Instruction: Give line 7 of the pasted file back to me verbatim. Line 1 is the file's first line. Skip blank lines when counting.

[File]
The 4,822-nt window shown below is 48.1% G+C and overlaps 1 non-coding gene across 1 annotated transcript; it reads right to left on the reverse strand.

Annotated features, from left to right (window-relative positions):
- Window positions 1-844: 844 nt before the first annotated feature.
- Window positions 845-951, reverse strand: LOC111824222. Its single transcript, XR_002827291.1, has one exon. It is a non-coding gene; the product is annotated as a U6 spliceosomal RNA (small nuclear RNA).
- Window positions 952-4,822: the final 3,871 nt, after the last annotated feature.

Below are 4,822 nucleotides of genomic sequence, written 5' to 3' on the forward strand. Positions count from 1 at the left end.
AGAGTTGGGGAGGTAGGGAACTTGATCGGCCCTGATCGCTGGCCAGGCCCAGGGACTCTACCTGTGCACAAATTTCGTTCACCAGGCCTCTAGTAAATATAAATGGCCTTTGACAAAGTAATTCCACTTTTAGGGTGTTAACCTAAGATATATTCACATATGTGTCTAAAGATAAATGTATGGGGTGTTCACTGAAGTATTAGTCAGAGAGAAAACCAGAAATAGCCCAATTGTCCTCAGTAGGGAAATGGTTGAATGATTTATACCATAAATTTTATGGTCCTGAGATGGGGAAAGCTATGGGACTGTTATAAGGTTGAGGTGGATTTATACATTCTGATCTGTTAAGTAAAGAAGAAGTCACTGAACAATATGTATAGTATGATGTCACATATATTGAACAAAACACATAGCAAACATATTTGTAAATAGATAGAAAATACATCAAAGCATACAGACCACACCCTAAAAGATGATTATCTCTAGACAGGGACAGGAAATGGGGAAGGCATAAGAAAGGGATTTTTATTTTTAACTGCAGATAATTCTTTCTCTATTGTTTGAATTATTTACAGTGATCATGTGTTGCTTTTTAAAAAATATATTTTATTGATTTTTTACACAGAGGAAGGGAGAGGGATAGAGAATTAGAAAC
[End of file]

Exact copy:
AGAGTTGGGGAGGTAGGGAACTTGATCGGCCCTGATCGCTGGCCAGGCCCAGGGACTCTACCTGTGCACAAATTTCGTTCACCAGGCCTCTAGTAAATATAAATGGCCTTTGACAAAGTAATTCCACTTTTAGGGTGTTAACCTAAGATATATTCACATATGTGTCTAAAGATAAATGTATGGGGTGTTCACTGAAGTATTAGTCAGAGAGAAAACCAGAAATAGCCCAATTGTCCTCAGTAGGGAAATGGTTGAATGATTTATACCATAAATTTTATGGTCCTGAGATGGGGAAAGCTATGGGACTGTTATAAGGTTGAGGTGGATTTATACATTCTGATCTGTTAAGTAAAGAAGAAGTCACTGAACAATATGTATAGTATGATGTCACATATATTGAACAAAACACATAGCAAACATATTTGTAAATAGATAGAAAATACATCAAAGCATACAGACCACACCCTAAAAGATGATTATCTCTAGACAGGGACAGGAAATGGGGAAGGCATAAGAAAGGGATTTTTATTTTTAACTGCAGATAATTCTTTCTCTATTGTTTGAATTATTTACAGTGATCATGTGTTGCTTTTTAAAAAATATATTTTATTGATTTTTTACACAGAGGAAGGGAGAGGGATAGAGAATTAGAAAC